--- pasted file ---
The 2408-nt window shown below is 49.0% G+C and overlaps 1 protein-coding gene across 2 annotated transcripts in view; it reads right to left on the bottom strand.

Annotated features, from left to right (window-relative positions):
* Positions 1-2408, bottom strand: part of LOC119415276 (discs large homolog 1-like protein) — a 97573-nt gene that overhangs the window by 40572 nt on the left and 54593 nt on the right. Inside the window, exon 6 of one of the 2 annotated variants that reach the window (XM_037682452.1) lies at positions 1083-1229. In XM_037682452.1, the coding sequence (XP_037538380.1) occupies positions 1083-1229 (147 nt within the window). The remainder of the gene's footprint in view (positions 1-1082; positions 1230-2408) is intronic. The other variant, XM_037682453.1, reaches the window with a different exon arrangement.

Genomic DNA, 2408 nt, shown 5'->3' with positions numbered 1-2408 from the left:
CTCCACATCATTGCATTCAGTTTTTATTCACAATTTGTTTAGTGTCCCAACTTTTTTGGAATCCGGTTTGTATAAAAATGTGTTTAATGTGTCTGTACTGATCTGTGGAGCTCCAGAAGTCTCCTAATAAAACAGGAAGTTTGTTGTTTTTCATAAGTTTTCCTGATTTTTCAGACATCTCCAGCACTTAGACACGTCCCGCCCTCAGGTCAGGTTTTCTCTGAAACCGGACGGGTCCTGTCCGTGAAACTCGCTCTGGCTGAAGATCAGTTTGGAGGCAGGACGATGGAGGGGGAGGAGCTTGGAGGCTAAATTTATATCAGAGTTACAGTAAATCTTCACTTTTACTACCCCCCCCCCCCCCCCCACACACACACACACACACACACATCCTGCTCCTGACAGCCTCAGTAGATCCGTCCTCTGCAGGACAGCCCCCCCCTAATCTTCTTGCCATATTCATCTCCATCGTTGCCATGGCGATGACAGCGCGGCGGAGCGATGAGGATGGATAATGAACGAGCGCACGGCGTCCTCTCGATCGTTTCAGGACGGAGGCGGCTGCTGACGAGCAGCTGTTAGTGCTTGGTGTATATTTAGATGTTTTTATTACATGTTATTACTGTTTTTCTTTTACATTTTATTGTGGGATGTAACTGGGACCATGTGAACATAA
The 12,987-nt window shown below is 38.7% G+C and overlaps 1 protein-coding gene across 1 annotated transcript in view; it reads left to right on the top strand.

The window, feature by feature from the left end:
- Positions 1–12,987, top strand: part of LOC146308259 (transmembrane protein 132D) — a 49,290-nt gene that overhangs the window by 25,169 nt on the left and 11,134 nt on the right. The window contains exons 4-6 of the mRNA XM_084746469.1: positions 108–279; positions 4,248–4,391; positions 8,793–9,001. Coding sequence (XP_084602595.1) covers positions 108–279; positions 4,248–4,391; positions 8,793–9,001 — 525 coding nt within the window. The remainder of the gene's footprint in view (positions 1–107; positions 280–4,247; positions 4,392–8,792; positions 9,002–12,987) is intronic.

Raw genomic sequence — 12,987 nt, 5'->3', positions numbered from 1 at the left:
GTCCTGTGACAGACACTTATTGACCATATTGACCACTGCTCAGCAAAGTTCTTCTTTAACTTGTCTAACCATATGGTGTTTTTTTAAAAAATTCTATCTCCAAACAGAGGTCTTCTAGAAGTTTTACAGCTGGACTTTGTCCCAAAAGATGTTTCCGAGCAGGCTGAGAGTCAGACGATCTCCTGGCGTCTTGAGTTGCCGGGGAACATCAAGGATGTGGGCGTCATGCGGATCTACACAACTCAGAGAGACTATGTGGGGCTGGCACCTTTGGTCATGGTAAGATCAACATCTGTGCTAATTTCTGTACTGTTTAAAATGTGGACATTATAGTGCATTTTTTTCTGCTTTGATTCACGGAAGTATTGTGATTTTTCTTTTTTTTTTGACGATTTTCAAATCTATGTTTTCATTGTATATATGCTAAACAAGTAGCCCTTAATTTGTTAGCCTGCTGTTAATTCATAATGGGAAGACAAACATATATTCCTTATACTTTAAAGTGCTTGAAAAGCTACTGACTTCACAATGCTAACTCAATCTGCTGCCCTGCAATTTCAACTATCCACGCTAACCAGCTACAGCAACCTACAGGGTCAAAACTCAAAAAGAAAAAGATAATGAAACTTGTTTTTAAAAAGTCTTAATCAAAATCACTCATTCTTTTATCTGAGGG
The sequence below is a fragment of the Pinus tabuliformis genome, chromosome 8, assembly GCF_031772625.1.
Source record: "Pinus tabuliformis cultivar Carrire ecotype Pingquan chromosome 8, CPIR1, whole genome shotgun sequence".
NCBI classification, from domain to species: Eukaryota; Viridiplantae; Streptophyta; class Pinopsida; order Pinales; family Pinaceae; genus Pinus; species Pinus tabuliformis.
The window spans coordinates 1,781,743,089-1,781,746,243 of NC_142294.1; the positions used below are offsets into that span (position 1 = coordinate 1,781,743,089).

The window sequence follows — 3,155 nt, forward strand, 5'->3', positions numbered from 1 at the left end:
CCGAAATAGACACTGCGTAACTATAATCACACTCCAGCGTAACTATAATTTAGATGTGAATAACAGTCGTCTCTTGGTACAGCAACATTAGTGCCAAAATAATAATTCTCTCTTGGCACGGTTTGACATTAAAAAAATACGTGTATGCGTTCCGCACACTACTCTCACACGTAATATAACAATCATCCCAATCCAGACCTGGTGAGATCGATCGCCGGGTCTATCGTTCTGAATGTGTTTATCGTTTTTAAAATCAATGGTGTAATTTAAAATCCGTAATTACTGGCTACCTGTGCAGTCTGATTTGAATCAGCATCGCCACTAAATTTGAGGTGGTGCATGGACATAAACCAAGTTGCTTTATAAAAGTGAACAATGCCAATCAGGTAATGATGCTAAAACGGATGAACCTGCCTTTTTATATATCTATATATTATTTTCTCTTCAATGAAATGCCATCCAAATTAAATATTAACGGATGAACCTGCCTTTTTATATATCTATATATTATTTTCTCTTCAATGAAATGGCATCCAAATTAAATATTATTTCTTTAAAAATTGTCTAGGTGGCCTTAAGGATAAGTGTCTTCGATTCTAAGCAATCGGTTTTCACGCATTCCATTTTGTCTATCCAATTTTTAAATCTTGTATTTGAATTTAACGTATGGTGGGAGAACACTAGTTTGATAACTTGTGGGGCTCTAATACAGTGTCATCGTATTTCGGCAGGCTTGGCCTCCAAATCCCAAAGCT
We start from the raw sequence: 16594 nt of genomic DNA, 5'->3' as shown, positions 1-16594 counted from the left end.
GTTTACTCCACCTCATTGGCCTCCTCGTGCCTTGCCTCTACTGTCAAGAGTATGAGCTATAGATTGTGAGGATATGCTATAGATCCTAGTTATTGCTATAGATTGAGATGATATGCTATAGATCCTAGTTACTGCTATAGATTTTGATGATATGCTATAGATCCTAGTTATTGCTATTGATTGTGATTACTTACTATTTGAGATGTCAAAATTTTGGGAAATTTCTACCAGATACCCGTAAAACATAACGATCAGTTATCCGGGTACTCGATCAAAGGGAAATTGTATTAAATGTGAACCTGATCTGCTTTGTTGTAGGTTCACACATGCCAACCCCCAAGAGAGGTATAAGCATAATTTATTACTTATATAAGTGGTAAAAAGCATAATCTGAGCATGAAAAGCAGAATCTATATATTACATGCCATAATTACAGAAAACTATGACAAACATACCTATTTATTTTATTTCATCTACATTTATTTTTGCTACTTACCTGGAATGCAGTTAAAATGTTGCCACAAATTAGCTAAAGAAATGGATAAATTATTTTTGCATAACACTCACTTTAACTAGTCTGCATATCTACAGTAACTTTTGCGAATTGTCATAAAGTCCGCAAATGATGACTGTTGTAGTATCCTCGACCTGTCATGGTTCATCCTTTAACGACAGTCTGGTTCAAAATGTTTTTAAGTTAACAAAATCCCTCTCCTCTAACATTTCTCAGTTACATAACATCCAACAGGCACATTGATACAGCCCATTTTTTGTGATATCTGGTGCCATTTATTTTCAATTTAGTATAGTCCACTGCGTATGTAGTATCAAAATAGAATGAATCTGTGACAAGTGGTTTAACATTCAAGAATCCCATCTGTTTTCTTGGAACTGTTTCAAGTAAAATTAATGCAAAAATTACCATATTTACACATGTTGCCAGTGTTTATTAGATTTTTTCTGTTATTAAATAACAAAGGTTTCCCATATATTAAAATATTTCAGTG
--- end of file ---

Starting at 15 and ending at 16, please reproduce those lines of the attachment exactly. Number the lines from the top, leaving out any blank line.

The window sequence follows — 3,155 nt, forward strand, 5'->3', positions numbered from 1 at the left end:
CCGAAATAGACACTGCGTAACTATAATCACACTCCAGCGTAACTATAATTTAGATGTGAATAACAGTCGTCTCTTGGTACAGCAACATTAGTGCCAAAATAATAATTCTCTCTTGGCACGGTTTGACATTAAAAAAATACGTGTATGCGTTCCGCACACTACTCTCACACGTAATATAACAATCATCCCAATCCAGACCTGGTGAGATCGATCGCCGGGTCTATCGTTCTGAATGTGTTTATCGTTTTTAAAATCAATGGTGTAATTTAAAATCCGTAATTACTGGCTACCTGTGCAGTCTGATTTGAATCAGCATCGCCACTAAATTTGAGGTGGTGCATGGACATAAACCAAGTTGCTTTATAAAAGTGAACAATGCCAATCAGGTAATGATGCTAAAACGGATGAACCTGCCTTTTTATATATCTATATATTATTTTCTCTTCAATGAAATGCCATCCAAATTAAATATTAACGGATGAACCTGCCTTTTTATATATCTATATATTATTTTCTCTTCAATGAAATGGCATCCAAATTAAATATTATTTCTTTAAAAATTGTCTAGGTGGCCTTAAGGATAAGTGTCTTCGATTCTAAGCAATCGGTTTTCACGCATTCCATTTTGTCTATCCAATTTTTAAATCTTGTATTTGAATTTAACGTATGGTGGGAGAACACTAGTTTGATAACTTGTGGGGCTCTAATACAGTGTCATCGTATTTCGGCAGGCTTGGCCTCCAAATCCCAAAGCT